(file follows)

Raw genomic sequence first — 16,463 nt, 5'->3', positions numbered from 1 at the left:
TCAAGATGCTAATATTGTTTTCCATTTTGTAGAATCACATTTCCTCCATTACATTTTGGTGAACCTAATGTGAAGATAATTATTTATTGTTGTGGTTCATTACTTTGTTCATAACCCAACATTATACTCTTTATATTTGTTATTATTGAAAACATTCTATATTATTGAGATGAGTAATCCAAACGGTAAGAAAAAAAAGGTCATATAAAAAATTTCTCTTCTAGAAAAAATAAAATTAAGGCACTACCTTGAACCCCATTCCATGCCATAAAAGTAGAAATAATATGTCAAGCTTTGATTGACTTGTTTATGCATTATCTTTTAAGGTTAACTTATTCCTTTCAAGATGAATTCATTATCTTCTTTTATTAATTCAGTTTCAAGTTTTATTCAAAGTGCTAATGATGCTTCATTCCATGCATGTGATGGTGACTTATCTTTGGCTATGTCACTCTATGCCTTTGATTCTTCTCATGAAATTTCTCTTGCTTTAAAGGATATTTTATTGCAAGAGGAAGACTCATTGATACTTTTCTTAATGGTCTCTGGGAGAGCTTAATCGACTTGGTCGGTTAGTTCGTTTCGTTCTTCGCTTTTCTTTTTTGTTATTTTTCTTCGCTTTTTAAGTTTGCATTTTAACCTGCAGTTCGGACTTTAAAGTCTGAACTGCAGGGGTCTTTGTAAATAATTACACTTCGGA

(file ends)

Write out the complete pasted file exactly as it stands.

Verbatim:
Raw genomic sequence first — 16,463 nt, 5'->3', positions numbered from 1 at the left:
TCAAGATGCTAATATTGTTTTCCATTTTGTAGAATCACATTTCCTCCATTACATTTTGGTGAACCTAATGTGAAGATAATTATTTATTGTTGTGGTTCATTACTTTGTTCATAACCCAACATTATACTCTTTATATTTGTTATTATTGAAAACATTCTATATTATTGAGATGAGTAATCCAAACGGTAAGAAAAAAAAGGTCATATAAAAAATTTCTCTTCTAGAAAAAATAAAATTAAGGCACTACCTTGAACCCCATTCCATGCCATAAAAGTAGAAATAATATGTCAAGCTTTGATTGACTTGTTTATGCATTATCTTTTAAGGTTAACTTATTCCTTTCAAGATGAATTCATTATCTTCTTTTATTAATTCAGTTTCAAGTTTTATTCAAAGTGCTAATGATGCTTCATTCCATGCATGTGATGGTGACTTATCTTTGGCTATGTCACTCTATGCCTTTGATTCTTCTCATGAAATTTCTCTTGCTTTAAAGGATATTTTATTGCAAGAGGAAGACTCATTGATACTTTTCTTAATGGTCTCTGGGAGAGCTTAATCGACTTGGTCGGTTAGTTCGTTTCGTTCTTCGCTTTTCTTTTTTGTTATTTTTCTTCGCTTTTTAAGTTTGCATTTTAACCTGCAGTTCGGACTTTAAAGTCTGAACTGCAGGGGTCTTTGTAAATAATTACACTTCGGA